In my first semester at Cornell, I decided to sign up for WICC’s (Women in Computing at Cornell’s) Lunch Bunch Program, which allowed female undergraduate students to converse with professors over a meal. In one session, there were around 7 other female undergraduates interested in computing majors getting to know Madeleine Udell, a professor in the Operations Research and Information Engineering department at Cornell. After hearing her impressive list of achievements, I needed to know: How had her experience as a woman in a predominantly male field been? She chuckled when I asked this and told me that she actually pushes against the status quo; she hasn’t had many terrible memories in which she was pushed against because of her gender. I almost did not believe her, until I realized that it was her resilient mindset that allowed her to not just come out of university and the workplace unscathed, but also stronger.
I specifically chose Cornell Engineering for three reasons: the students, curriculum, and project teams. When I visited Cornell and went on tours, I also attended a physics class. I immediately noticed that the students were passionate about what they were learning. Not only that, but they were eager to support others. Even though the students are all trying to get the best grade as possible, I noticed that they are still willing to go out of their way to help their peers.
Going to college isn’t only about the classes that one can take, it’s also about the opportunities that one can pursue outside of class. Luckily, Cornell has no shortage of these opportunities. As a freshman engineer, I remember being overwhelmed by all the activities and teams that were available; having just arrived, I wasn’t expecting to have such a wide selection of opportunities immediately available to me. But I took advantage of it, and joined one of the project teams, called Cornell Cup Robotics.
One of my favorite spots on campus to study is in the Experiential Learning Lab (ELL). Most engineers on campus have come to know the ELL to be the home of many project teams, including mine, Cornell University Autonomous Underwater Vehicle (CUAUV).
Like most other project team members, if you ask me if I love my experience on my project team I would reply “yes” followed by “oh, and our application link is here, you definitely should apply!”. I, like many others, love my team. And even more so, I adore all of the activities I am involved with on campus.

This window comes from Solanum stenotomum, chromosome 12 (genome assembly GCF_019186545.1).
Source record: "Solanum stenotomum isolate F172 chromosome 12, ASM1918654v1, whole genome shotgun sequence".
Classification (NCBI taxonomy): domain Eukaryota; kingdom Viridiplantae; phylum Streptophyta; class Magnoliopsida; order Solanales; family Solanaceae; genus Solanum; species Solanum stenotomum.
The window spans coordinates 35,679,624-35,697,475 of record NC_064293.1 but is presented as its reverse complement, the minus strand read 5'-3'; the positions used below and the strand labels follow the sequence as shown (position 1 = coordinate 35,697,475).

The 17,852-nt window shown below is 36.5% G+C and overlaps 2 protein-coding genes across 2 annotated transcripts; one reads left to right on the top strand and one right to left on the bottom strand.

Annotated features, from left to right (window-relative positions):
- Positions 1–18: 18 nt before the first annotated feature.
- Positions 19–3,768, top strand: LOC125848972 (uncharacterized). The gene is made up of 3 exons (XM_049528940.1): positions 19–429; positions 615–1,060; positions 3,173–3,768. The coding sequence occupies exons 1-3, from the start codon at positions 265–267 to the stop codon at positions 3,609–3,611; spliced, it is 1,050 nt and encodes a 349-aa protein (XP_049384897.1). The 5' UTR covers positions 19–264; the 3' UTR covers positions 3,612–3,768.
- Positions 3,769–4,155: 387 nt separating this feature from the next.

Campus organizations are an integral part of the Cornell experience. However, as a Senior who has transitioned from an interviewee to an interviewer for many of my own organizations, I find it hard not to discuss my own experiences for how I ended up where I am today.
When I moved into my new residence hall on the first day of orientation week, I quickly discovered the community of North Campus. Before arriving for my freshman year, I had been nervous that I couldn’t pick which residence hall I would live in and worried about making friends. However, I soon realized that all the freshman residence halls are clustered around a big, open green space and three big buildings — Robert Purcell Community Center (RPCC), Appel Commons, and Helen Newman Hall — filled with dining halls, gyms, and study spaces. On that first day I was able to meet so many people from different residence halls and continued to make friends throughout the orientation week events. As we spent time with new friends, played Frisbee on the fields, and enjoyed the start of college, North Campus became our home.
I’ve known about Cornell since I was little. From when I first learned about careers to about sophomore year of high school, I wanted to be a veterinarian, and attending Cornell Veterinary School was my dream. When I became interested in engineering, Cornell faded from the picture slightly as I looked at closer schools (I live in Utah, so it’s a real trek to Cornell). In the last few days of the application time period, I decided to apply to Cornell just to see what would happen, since it had been a childhood dream to attend.